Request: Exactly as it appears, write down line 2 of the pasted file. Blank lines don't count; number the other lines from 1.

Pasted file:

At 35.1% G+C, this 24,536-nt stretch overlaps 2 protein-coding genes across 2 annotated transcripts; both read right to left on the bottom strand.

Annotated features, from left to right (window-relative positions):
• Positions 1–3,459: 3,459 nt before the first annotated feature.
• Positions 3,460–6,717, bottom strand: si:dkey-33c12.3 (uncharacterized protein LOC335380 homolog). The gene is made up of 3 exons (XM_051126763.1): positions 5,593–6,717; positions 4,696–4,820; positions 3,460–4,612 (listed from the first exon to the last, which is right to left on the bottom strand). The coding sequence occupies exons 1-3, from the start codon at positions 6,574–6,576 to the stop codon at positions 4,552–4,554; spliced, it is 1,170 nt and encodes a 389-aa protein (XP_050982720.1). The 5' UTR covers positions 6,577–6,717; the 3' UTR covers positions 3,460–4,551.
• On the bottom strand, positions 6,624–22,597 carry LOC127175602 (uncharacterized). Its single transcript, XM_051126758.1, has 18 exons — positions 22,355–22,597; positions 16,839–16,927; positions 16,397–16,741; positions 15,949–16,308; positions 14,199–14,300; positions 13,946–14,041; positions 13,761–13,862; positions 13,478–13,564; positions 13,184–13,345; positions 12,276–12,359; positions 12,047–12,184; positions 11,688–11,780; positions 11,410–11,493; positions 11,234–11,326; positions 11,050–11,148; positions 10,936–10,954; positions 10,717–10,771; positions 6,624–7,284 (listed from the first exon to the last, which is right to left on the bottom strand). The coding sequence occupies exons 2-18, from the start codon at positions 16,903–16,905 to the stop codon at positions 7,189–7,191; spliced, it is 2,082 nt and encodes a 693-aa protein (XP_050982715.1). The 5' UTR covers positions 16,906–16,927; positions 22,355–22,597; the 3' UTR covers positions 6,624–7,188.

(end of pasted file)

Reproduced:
Annotated features, from left to right (window-relative positions):